Texas A&M is 6-0 with home wins over UCLA and Tennessee and away-from-home wins over Arkansas and an Auburn that is stronger than it gets credit for. The Aggies are 11th in S&P+ and sixth in the polls. In a year in which Sumlin was supposed to be on the hot seat, A&M now has a 70 percent chance of finishing 10-2 or better.
At least, as long as the Aggies respond well to the Bama game, win or lose.
This is the fifth time A&M and Alabama have met as conference mates. Three of the other four meetings served as tipping points for the Aggies, and the fourth was an incredible shootout. (Bama leads the overall series, 6-2.)
And in general, when these two teams interact, significant things occur.
2012: Led by a frenetic Johnny Manziel and a late-game interception, A&M upset unbeaten Alabama in Tuscaloosa, 29-24. The win all but sealed Manziel’s Heisman win, and the Aggies hit fifth gear. They finished with a 30-point win over Missouri and 28-point Cotton Bowl win over Oklahoma and in the AP top 5 for the first time since 1956, when Bama great Bear Bryant was their head coach.
We’ll come back to him.
2013: The teams put on a show in week 3, and both continued to play well after. Alabama would win its first 11 games before the famous Kick Six loss to Auburn, while A&M would win their next three games to move to 5-1 before, yes, a memorable loss to Auburn.
So this game is remembered for simply being amazing. A&M went up 14-0 seven minutes in, Bama responded with a 35-0 run, then A&M capped a 21-7 run with a 95-yard pass from Manziel to Mike Evans. After 1,196 total yards, Bama survived, 49-42.
2014: A&M began its first post-Manziel season 5-0, but got thumped by two peaking Mississippi schools. A demoralized, young Aggie squad headed to Tuscaloosa and got obliterated, 59-0.
A&M would lose five of its final seven of the regular season, prompting Sumlin to shake up his defensive coaching staff.
2015: A&M began 5-0 again and ranked higher than Alabama (No. 9 vs. No. 10) when the Crimson Tide came to College Station. But the Tide bolted to a 28-6 lead midway through the second quarter, and when the Aggies rallied with a 17-6 run, Bama finished off with a 55-yard Minkah Fitzpatrick pick six.
A&M proceeded to lose five of eight games, prompting a shakeup on the offensive staff.
The game was a springboard in 2012, a track meet in 2013, and a booby trap in 2014 and 2015. All four were memorable for their own reasons.
That describes the schools’ relationship overall. These rivals have made the most of their minimal time together.
They played only four times before A&M moved to the SEC, but they created five classic interactions in the process.
1941: The Aggies were denied a potential claim of the mythical national title — it would have been their second in three years — when Homer Norton's unbeaten squad was upset, 29-21, by Frank Thomas' 8-2 Crimson Tide in the Cotton Bowl. Bama picked off seven passes and raced to a 29-7 lead on a blocked punt return and pick six, but two late scores got A&M within striking distance.
1957: With Bama bombing under Jennings Whitworth, it was clear the Tide would be hiring a new head coach. Rumors swirled that an alum by the name of Paul Bryant would be the No. 1 choice.
The Bear was busy leading A&M to an 8-0 start, however. Notre Dame ended Oklahoma’s 47-game winning streak, and No. 1 A&M, led by eventual Heisman winner John David Crow, was primed to take advantage. But on Nov. 15, reports emerged that Bryant would “definitely succeed” Whitworth in Tuscaloosa. On Nov. 16, the Aggies lost to Rice, wrecking the title dream.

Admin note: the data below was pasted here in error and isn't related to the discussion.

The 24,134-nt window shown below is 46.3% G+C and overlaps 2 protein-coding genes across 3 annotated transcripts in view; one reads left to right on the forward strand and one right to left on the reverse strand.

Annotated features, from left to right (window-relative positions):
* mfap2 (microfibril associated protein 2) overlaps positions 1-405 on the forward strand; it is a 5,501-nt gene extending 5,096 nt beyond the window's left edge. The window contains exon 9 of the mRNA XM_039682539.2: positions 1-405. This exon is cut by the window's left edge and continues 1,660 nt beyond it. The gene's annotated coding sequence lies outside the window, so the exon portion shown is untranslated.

On Nov. 28, A&M lost to Texas, and on Dec. 2, Bryant took the Bama job. A&M hasn’t been back to No. 1 since.
1967: The two met again in the Cotton Bowl, and this time the tables were turned. Alabama, led by Ken Stabler, was 8-1-1 and ninth in the country, while Aggies were 6-4 and unranked. In a battle of teacher (Bryant) and former pupil (Gene Stallings), A&M took a 20-10 lead midway through the third quarter and held on, 20-16.
It was only the second time that Alabama had lost more than one game in a season under Bryant, and it was a harbinger: Bama would go only 20-13-1 over the next three seasons before rallying.
1985: By comparison, there wasn’t much significant about the teams’ first in-season battle. It was a 23-10 Alabama win at Legion Field in Birmingham that sparked a decent rebound season (they improved from 5-6 to 9-2-1 in Ray Perkins’ third year succeeding Bryant), and A&M would respond by winning 10 of 11 to finish the season in the Cotton Bowl. But it was still a showcase of legs: Bama’s Van Tiffin made field goals of 40, 51, and 57 to power the win.
1988: In the return trip to College Station — a Thursday night game held on Dec. 1 after getting postponed by Hurricane Gilbert — Alabama handed Jackie Sherrill his final loss as A&M head coach. The Aggies’ season had been clouded by NCAA sanctions and an 0-3 start, and Sherrill would resign in December. A&M turned the ball over three times, and two David Smith touchdown passes paced a 30-10 win.
This the most efficient rivalry in the country. When they collide, something memorable is going to unfold.
And more often than not, that has meant bad things for the Aggies.
Maybe we will end up seeing the same vibe in 2016 as we did in 2014 and 2015. Maybe A&M’s confidence will be done in by a Bama thumping (just as Miami’s has potentially been done in by a loss to Florida State for the third consecutive year), and Sumlin will end up on the hot seat yet.
But this is Sumlin’s first experienced, mature Aggie team since maybe 2012, and the Aggies have a couple of key matchup advantages they might be able to exploit.
Maybe that ends up making this game memorable for another reason.